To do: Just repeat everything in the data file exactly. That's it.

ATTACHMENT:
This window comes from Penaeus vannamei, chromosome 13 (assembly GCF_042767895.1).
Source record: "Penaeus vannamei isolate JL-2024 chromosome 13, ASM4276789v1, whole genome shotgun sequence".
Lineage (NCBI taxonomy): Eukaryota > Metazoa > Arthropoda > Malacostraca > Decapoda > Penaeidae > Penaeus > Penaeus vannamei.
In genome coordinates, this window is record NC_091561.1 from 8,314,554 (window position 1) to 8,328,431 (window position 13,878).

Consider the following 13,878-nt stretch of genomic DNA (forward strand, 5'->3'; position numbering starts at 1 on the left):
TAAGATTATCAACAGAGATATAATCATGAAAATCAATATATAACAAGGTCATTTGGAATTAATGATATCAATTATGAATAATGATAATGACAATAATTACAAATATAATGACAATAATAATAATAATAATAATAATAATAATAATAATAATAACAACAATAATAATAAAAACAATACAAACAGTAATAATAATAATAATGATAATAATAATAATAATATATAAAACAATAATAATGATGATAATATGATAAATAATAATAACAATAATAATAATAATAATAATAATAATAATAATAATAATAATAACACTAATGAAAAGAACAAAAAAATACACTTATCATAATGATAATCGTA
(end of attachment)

This window comes from Penaeus vannamei, chromosome 13 (assembly GCF_042767895.1).
Source record: "Penaeus vannamei isolate JL-2024 chromosome 13, ASM4276789v1, whole genome shotgun sequence".
Lineage (NCBI taxonomy): Eukaryota > Metazoa > Arthropoda > Malacostraca > Decapoda > Penaeidae > Penaeus > Penaeus vannamei.
In genome coordinates, this window is record NC_091561.1 from 8,314,554 (window position 1) to 8,328,431 (window position 13,878).

Consider the following 13,878-nt stretch of genomic DNA (forward strand, 5'->3'; position numbering starts at 1 on the left):
TAAGATTATCAACAGAGATATAATCATGAAAATCAATATATAACAAGGTCATTTGGAATTAATGATATCAATTATGAATAATGATAATGACAATAATTACAAATATAATGACAATAATAATAATAATAATAATAATAATAATAATAATAATAACAACAATAATAATAAAAACAATACAAACAGTAATAATAATAATAATGATAATAATAATAATAATATATAAAACAATAATAATGATGATAATATGATAAATAATAATAACAATAATAATAATAATAATAATAATAATAATAATAATAATAATAACACTAATGAAAAGAACAAAAAAATACACTTATCATAATGATAATCGTA